The International Society for Agricultural Safety and Health (ISASH) will be "Bridging the Past and Future 50 Years" at its annual conference, June 24-28, in South Burlington.
About 150 people from the United States and Canada are expected to attend the "golden jubilee" meeting at the Sheraton Hotel and Conference Center. It will feature nearly 50 concurrent sessions and tours highlighting Vermont agriculture and its particular safety and health issues.
ISASH president-elect George Cook, the University of Vermont (UVM) Extension farm safety specialist, has been selected as host chair for the meeting.
"ISASH members and friends will have the opportunity to learn about Vermont and our uniquely diverse agricultural industry," he notes, "from our working landscape, dotted with family dairy farms to our picturesque maple sugarbushes. Tours will offer the chance to visit with Vermonters and see new cutting-edge agricultural technology in operation in addition to being steeped in many of our proud traditions."
The conference will open with a welcome from Vermont Secretary of Agriculture Chuck Ross. Plenary sessions will focus on agricultural safety and health, ergonomics and ROPS (rollover protective structures) for tractors.
A professional improvement session will examine social marketing in agricultural fatality and injury prevention. Participants also will enjoy a Spirit of Ethan Allen dinner cruise on Lake Champlain.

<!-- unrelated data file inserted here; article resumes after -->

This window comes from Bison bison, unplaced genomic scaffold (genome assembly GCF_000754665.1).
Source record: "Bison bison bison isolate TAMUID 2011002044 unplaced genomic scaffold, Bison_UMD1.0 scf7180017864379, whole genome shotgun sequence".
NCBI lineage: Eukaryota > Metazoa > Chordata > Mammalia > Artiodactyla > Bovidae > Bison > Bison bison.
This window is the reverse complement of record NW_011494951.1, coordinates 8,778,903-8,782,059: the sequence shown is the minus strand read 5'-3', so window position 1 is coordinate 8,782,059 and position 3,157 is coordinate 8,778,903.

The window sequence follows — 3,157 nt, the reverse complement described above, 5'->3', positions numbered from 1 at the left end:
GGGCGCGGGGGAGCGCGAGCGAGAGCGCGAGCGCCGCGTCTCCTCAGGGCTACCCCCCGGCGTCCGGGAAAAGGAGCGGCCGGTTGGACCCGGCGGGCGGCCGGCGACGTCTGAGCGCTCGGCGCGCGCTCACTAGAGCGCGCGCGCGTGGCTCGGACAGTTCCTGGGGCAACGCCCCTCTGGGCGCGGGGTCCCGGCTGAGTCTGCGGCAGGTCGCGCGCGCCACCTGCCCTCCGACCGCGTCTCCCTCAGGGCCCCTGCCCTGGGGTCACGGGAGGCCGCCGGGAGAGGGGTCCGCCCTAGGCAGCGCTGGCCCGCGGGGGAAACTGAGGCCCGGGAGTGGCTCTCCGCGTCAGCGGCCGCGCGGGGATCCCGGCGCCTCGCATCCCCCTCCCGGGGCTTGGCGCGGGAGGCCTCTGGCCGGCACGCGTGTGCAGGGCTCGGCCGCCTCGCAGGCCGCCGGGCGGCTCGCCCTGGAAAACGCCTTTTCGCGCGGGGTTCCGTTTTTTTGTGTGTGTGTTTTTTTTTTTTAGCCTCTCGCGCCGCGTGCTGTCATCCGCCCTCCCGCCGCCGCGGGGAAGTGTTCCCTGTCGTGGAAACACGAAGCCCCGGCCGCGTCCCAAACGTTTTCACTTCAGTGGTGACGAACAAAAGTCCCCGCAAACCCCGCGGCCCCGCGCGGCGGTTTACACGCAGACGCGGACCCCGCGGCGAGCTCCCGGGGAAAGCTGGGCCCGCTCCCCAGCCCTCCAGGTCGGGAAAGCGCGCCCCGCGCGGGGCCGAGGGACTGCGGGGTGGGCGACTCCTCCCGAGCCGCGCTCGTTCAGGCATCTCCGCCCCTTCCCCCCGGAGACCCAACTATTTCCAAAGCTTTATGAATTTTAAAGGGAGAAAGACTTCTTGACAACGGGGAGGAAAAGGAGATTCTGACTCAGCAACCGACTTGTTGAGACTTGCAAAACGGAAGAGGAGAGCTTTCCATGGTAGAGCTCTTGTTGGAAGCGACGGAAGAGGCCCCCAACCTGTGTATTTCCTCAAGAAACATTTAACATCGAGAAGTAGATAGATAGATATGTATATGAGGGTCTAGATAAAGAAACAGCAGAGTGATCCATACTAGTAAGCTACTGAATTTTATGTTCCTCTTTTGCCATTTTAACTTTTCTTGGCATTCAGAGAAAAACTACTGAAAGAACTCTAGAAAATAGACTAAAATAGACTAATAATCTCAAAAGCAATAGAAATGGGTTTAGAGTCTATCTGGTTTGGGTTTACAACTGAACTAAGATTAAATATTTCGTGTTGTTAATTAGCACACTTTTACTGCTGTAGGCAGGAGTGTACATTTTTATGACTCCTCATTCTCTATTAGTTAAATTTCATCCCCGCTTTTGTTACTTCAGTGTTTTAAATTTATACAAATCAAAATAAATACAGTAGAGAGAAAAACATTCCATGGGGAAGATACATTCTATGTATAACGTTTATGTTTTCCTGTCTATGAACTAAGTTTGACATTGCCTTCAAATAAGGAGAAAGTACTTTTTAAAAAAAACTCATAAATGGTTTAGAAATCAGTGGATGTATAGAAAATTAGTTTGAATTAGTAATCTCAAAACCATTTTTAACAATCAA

Concurrent sessions will be offered on a wide array of topics including improving agricultural assistive technology, safety and health for nontraditional farmers, family-based youth farm safety, the Vermont Farm Safety Program, safety in maple sugaring and occupational safety and heath of foreign workers. Tours will visit the UVM Proctor Maple Research Center in Underhill, the UVM Morgan Horse Farm in Weybridge and a number of other agricultural operations including dairy farms, apple orchards, maple sugarhouses, wineries and diversified organic farms, among others, in Addison, Chittenden and Lamoille Counties.
"The host committee is proud to welcome ISASH members and friends to Vermont to celebrate their golden anniversary," Cook concludes. "They'll be able to savor the flavor of Vermont, our very own 'liquid gold,' during Monday afternoon's break, featuring pure Vermont maple sugar-on-snow, served up by our friendly maple sugarmakers."
ISASH is the premier international organization solely devoted to agricultural safety and health education and research. Formerly known as the National Institute for Farm Safety, the organization, established in 1962, has a history of serving as a clearinghouse for research and intervention ideas. Members can take credit for many safety initiatives in U.S. agriculture, including the slow-moving vehicle emblem, emergency farm rescue, ROPS, assistive technologies for disabled farmers and hand signals.
To learn more about ISASH or the annual conference, visit www.isash.org